2018 hasn’t been kind to owners of premium branded spirits and liqueurs producer and distributor Stock Spirits (LSE: STCK). Having climbed above the 300p level in late-January, shares in the High Wycombe-based business — which caters for markets in Central and Eastern Europe — have lost over a third of their value in the months since.
Based on the numbers released to the market this morning, however, I wouldn’t be surprised if some investors began to get interested, particularly as the company looks something of a bargain compared to industry peers.
Hailing “a period of good growth and significant brand investment,” revenue rose 6.9% at constant currency to €282.4m in the 12 months to the end of September. Adjusted underlying earnings rose 8.1% to €59.4m and profit climbed 13.8% to €33.2m.
CEO Mirek Stachowicz appeared happy with these figures, stating that the company’s strategy of “premiumising” its range and using digital channels to target millennials was proving effective. Business in Poland continues to be good and ongoing investment in the Czech Republic appears to have helped to address “headwinds experienced earlier in the year“.The only problematic market — thanks to its struggling economy — was Italy.
Debt is also coming down. This time last year, Stock Spirits had €53.1m in net debt. Today, it announced that this had fallen to €31.6m by the end of September.
Today’s final dividend of 6.01 euro cents — equating a total dividend of 8.51 cents per share for the first nine months of 2018 — was another positive development and represents a 5.1% rise on that returned over the same period in 2017.
Trading at 13 times earnings before markets opened this morning, one could argue that Stock Spirits also looks quite attractive price-wise. It’s certainly a lot cheaper than beverage-related shares such as Fevertree (LSE: FEVR) and Diageo, although I would argue that the latter more than deserves its premium rating.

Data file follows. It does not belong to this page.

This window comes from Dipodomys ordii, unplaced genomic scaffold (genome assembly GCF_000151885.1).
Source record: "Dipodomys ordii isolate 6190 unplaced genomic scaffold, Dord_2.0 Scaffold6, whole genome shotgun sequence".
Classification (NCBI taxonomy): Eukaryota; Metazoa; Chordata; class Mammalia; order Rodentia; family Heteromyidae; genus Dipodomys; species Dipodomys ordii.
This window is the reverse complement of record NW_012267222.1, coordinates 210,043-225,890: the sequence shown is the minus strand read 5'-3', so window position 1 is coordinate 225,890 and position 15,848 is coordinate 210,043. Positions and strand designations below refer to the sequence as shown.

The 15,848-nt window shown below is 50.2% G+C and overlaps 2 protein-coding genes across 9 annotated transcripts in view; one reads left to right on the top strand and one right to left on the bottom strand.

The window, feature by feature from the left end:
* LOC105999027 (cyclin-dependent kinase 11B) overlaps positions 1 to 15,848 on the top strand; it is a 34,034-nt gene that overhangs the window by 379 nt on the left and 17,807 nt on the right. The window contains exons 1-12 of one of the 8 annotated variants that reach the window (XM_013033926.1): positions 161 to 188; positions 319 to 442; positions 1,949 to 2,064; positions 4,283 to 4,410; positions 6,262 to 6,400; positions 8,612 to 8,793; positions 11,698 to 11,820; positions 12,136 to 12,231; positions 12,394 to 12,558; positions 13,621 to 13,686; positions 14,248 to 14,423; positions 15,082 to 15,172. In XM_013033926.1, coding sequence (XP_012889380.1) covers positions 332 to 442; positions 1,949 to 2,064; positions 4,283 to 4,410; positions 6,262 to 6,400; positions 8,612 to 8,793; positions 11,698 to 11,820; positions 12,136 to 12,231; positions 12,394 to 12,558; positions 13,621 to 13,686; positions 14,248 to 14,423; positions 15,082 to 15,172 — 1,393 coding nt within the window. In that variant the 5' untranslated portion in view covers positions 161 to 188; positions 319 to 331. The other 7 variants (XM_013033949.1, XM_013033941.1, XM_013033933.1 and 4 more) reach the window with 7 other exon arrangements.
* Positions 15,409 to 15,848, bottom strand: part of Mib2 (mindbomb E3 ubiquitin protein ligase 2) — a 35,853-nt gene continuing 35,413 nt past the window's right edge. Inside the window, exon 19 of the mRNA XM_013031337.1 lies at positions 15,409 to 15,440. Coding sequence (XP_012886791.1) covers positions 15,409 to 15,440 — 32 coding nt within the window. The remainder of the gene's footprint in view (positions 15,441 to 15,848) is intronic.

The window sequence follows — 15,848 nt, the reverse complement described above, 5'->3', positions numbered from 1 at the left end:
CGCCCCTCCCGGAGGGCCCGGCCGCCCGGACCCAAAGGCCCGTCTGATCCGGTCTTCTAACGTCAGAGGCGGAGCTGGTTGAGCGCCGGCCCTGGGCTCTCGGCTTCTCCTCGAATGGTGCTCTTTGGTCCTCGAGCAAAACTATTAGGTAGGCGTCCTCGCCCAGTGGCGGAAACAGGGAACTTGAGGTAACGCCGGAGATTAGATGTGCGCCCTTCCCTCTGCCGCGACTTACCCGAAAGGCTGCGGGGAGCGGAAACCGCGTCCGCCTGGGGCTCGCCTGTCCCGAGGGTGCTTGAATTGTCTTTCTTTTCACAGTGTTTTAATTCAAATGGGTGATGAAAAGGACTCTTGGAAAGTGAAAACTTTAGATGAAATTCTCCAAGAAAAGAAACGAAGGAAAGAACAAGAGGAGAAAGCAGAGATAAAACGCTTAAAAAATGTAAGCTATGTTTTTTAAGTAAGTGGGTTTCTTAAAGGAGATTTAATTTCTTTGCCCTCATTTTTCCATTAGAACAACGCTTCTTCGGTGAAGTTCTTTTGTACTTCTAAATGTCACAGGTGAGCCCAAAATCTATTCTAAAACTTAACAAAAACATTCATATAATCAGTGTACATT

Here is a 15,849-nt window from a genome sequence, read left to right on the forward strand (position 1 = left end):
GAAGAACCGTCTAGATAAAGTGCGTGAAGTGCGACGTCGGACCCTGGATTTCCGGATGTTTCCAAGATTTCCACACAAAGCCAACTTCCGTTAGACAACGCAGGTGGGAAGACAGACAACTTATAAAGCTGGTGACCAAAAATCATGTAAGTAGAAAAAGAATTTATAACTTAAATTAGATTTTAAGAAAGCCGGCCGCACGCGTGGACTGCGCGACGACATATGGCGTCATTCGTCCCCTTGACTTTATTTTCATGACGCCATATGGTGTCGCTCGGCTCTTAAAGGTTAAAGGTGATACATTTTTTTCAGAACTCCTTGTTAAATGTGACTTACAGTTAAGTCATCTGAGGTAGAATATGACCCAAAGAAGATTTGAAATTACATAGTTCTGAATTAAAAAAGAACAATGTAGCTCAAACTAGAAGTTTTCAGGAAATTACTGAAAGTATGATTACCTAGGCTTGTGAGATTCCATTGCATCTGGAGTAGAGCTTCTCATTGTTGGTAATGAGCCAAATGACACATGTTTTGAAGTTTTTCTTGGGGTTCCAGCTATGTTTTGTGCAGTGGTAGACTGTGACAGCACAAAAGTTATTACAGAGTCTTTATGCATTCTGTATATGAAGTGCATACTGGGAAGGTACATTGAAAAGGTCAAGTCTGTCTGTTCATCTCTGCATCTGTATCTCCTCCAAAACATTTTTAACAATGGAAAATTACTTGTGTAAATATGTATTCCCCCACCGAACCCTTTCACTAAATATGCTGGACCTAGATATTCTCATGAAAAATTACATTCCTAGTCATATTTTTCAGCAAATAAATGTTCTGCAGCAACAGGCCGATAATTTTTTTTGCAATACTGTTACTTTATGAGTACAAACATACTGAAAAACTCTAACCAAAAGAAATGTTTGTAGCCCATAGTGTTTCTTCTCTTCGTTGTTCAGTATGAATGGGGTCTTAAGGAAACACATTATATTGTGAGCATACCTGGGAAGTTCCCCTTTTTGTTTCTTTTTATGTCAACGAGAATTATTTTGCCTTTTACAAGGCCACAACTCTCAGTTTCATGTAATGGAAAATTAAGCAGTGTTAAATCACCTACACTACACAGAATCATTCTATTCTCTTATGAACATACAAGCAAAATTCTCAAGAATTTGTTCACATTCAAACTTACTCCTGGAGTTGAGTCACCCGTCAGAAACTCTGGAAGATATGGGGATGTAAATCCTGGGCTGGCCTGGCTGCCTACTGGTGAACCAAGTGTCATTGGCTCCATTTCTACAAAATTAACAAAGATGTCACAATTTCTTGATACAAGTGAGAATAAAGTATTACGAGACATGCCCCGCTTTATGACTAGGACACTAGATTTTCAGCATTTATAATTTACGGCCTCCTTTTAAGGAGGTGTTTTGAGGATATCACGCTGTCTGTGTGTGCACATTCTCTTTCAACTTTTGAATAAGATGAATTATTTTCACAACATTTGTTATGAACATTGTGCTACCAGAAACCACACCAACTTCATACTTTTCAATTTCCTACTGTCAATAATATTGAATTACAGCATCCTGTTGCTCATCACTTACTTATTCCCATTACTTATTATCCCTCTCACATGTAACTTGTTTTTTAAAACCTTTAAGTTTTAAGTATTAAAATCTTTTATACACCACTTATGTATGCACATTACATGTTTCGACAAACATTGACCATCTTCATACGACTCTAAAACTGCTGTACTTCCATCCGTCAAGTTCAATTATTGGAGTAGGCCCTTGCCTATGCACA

As for the former, the capitulation of Fevertree’s share price since early September just goes to show the risks of buying stock in a company everyone appears to love. Despite now being 40% cheaper, I’m still wary.
Don’t get me wrong, Fevertree still bears many of the hallmarks of an excellent business. A strong brand, savvy marketing, massive returns on the capital it puts to use, a high operating margin, net cash on the balance sheet — the list goes on. As such, it’s not hard to see why institutional investors were so keen to buy up the stock when the company conducted a placing back in August (at 3,450p a share).
Nevertheless, the fact that these very same shares still change hands for 49 times earnings after the recent sell-off suggests this is one company that should appeal to only the most optimistic of market participants. With a huge political event now less than one week away, I’m not sure I’d include myself in this camp.
Befitting its growth credentials, dividends are negligible so prospective investors aren’t exactly being compensated for their patience either. The predicted 12.7p per share cash return this year means a yield of just 0.53% at today’s share price. That’s even less than the 1.45% offered by the best Cash ISA, never mind the huge payouts promised by some firms in the FTSE 100.
Since no company’s stock is worth purchasing at any price, I suspect Stock Spirits might be a better buy at the current time.
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Paul Summers has no position in any of the shares mentioned. The Motley Fool UK has no position in any of the shares mentioned. Views expressed on the companies mentioned in this article are those of the writer and therefore may differ from the official recommendations we make in our subscription services such as Share Advisor, Hidden Winners and Pro. Here at The Motley Fool we believe that considering a diverse range of insights makes us better investors.